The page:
I saw Madagascar while on a first date when I was a sophomore on high school. I spilled my soda everywhere, hated the movie, and never went on another date with the girl. So, yeah, I didn’t like Madagascar.
It got pretty decent reviews, but I thought it lacked any of the narrative force or memorable bits of Shrek. This was the first movie that made me realize that DreamWorks was operating within a formula it had been gradually refining. But here, those calculations show: The celebrity voicework distracts rather than elevates the film. With maybe three exceptions, the jokes fail to land… even to a fifteen year-old.
Everybody seemed to think the penguins were absolutely HILARIOUS, but to me, they were merely an amusing diversion. And even as far as amusing diversions go, I smiled less than I did at — say — the Scrat portions of Ice Age.
Somehow, this movie got a 55% on Rotten Tomatoes. I simply cannot accept that more than half of critics gave this film a positive review. Then again, maybe I’m forever biased because I saw this movie on a bad date.
Favorite moment: For about fifteen minutes, I was actually intrigued by the fact that these animals had a relationship. And, in the film’s most thought-provoking moment, it considers this: Why would a lion be friends with its prey? Wouldn’t it want to eat them? The movie answers: Yes, it would.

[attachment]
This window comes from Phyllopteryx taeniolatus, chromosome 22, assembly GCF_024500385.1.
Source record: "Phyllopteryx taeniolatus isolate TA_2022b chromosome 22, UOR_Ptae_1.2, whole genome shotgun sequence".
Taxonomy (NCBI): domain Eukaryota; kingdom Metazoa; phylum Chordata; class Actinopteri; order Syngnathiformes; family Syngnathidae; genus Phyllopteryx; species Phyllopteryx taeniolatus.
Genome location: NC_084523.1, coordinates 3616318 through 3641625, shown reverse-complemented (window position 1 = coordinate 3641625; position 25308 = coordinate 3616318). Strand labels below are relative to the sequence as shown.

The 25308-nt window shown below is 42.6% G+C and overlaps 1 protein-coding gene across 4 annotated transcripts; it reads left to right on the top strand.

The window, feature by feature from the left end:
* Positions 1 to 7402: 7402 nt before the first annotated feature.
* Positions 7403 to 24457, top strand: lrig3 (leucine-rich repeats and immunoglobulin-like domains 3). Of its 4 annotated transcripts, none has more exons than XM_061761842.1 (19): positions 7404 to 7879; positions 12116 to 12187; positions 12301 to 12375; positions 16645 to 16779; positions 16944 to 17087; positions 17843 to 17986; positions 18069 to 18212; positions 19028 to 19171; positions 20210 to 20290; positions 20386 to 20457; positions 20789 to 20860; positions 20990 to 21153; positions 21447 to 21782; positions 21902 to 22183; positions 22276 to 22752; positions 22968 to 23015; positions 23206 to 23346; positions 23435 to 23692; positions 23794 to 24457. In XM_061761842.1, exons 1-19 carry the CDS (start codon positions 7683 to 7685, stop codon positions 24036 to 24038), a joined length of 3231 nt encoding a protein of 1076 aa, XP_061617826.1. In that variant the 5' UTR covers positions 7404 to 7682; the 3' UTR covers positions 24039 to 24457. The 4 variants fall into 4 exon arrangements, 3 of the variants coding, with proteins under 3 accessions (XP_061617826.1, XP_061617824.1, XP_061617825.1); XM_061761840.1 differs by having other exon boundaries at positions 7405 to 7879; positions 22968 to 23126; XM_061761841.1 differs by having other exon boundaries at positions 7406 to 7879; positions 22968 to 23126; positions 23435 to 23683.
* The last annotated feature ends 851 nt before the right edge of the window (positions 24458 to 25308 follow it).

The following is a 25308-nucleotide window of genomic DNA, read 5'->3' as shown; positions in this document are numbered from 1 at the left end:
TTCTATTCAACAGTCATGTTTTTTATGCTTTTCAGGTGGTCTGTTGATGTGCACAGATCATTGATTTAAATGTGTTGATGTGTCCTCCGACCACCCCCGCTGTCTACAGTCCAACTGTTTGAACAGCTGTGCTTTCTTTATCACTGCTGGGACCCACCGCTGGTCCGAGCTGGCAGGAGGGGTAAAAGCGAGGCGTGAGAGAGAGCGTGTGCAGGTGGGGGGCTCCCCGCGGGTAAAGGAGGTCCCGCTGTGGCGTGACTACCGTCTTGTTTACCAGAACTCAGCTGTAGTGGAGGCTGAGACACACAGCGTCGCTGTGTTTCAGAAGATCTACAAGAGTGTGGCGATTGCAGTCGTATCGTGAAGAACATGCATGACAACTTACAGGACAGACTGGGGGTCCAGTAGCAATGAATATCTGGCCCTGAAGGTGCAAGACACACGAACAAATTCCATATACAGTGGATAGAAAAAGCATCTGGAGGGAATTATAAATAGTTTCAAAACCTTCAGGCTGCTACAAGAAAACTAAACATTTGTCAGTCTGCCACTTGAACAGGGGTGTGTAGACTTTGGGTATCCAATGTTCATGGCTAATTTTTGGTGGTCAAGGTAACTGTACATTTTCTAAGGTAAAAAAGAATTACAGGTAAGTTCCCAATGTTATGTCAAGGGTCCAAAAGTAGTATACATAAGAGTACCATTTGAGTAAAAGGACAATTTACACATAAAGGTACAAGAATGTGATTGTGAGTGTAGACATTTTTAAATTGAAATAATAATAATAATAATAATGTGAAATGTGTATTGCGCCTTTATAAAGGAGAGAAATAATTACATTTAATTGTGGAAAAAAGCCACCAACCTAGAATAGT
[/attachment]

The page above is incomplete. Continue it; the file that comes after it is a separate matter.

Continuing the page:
I saw Jumper (2008) in theaters on my first date ever. Since the break-up, I’ve been unable to disassociate that movie from that girl. Luckily, it wasn’t a very good movie, but I don’t think I want to do first dates in a movie theater anymore.
To contrast, I saw Madagascar for my elementary school birthday party (or someone’s birthday, I think). It converted me and my rambunctious friends into “I like to move it, move it” fiends. It made for some good memories, but I think I liked almost every movie I saw when I was little. Under more critical lens, it’s quite obvious that Madagascar is hilariously unthoughtful, except for maybe the moment when Alex the lion succumbs to his predator side.
I mean, that’s actually a cool idea for the basis of a story. How many movies have had talking animals living harmoniously with one another? And when animals do hunt other animals, the prey never seems able to speak. Here, Alex hunts Marty, a zebra with fully functional human characteristics. Now that’s cool. But then one must eventually ask themselves: So what?
I didn’t like the idea of talking toys because I thought talking toys were cool. I liked the idea because the toys meant something. They were used to explore human fears stemming from jealously, abandonment, and even death. Now that’s engaging. That’s provocative. That’s thoughtful. Madagascar has a plot not worth discussing because it doesn’t care about answering the big questions. The questions that count.
This doesn’t mean Madagascar is a bad movie. I think kids will like it; I know I did. I’m actually sort of excited for a new DreamWorks penguin movie, even though I’m not proud to admit it. With that said, I do still agree with Dan–this movie isn’t as hilarious as it should be, so it doesn’t do enough to warrant a recommendation from me. It doesn’t do enough to merit its own financially successful franchise.
Favorite moment: An old lady beats the crap out of Alex the lion. What can I say? I love Tom and Jerry, slapstick humor.
Final Grade: D+ (69%)–It isn’t as funny as it should be, so it doesn’t do enough to merit its own franchise.
For the full article: http://earnthis.net/animation-evaluation-dreamworks-1998-2006/